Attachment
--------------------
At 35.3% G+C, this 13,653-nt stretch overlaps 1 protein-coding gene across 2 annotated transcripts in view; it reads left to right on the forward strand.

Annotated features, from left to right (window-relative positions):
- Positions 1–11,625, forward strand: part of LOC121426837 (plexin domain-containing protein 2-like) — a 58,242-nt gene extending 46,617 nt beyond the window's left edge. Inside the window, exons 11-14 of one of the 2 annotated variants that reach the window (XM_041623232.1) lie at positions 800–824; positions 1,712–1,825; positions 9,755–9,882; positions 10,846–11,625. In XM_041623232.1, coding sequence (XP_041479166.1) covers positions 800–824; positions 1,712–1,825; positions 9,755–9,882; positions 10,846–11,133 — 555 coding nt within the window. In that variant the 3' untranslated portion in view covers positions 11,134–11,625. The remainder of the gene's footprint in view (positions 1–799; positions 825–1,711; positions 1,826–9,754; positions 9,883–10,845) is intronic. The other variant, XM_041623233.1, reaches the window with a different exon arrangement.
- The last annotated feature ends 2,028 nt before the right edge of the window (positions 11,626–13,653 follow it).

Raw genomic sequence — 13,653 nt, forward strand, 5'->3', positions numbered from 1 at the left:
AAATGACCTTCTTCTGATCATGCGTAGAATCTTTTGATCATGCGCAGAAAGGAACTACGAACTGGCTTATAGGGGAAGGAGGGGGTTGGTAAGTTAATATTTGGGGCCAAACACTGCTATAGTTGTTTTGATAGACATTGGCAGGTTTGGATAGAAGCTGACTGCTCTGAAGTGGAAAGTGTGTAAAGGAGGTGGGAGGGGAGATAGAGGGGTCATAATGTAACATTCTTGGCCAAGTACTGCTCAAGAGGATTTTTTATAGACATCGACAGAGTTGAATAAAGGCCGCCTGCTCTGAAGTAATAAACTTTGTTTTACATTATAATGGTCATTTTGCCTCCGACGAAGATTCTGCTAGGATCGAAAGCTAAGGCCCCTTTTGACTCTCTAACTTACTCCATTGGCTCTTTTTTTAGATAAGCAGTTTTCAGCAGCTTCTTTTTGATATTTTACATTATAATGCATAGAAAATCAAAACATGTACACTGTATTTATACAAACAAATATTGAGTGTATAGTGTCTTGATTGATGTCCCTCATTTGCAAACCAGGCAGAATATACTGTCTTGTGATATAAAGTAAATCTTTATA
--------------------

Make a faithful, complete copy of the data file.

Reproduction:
At 35.3% G+C, this 13,653-nt stretch overlaps 1 protein-coding gene across 2 annotated transcripts in view; it reads left to right on the forward strand.

Annotated features, from left to right (window-relative positions):
- Positions 1–11,625, forward strand: part of LOC121426837 (plexin domain-containing protein 2-like) — a 58,242-nt gene extending 46,617 nt beyond the window's left edge. Inside the window, exons 11-14 of one of the 2 annotated variants that reach the window (XM_041623232.1) lie at positions 800–824; positions 1,712–1,825; positions 9,755–9,882; positions 10,846–11,625. In XM_041623232.1, coding sequence (XP_041479166.1) covers positions 800–824; positions 1,712–1,825; positions 9,755–9,882; positions 10,846–11,133 — 555 coding nt within the window. In that variant the 3' untranslated portion in view covers positions 11,134–11,625. The remainder of the gene's footprint in view (positions 1–799; positions 825–1,711; positions 1,826–9,754; positions 9,883–10,845) is intronic. The other variant, XM_041623233.1, reaches the window with a different exon arrangement.
- The last annotated feature ends 2,028 nt before the right edge of the window (positions 11,626–13,653 follow it).

Raw genomic sequence — 13,653 nt, forward strand, 5'->3', positions numbered from 1 at the left:
AAATGACCTTCTTCTGATCATGCGTAGAATCTTTTGATCATGCGCAGAAAGGAACTACGAACTGGCTTATAGGGGAAGGAGGGGGTTGGTAAGTTAATATTTGGGGCCAAACACTGCTATAGTTGTTTTGATAGACATTGGCAGGTTTGGATAGAAGCTGACTGCTCTGAAGTGGAAAGTGTGTAAAGGAGGTGGGAGGGGAGATAGAGGGGTCATAATGTAACATTCTTGGCCAAGTACTGCTCAAGAGGATTTTTTATAGACATCGACAGAGTTGAATAAAGGCCGCCTGCTCTGAAGTAATAAACTTTGTTTTACATTATAATGGTCATTTTGCCTCCGACGAAGATTCTGCTAGGATCGAAAGCTAAGGCCCCTTTTGACTCTCTAACTTACTCCATTGGCTCTTTTTTTAGATAAGCAGTTTTCAGCAGCTTCTTTTTGATATTTTACATTATAATGCATAGAAAATCAAAACATGTACACTGTATTTATACAAACAAATATTGAGTGTATAGTGTCTTGATTGATGTCCCTCATTTGCAAACCAGGCAGAATATACTGTCTTGTGATATAAAGTAAATCTTTATA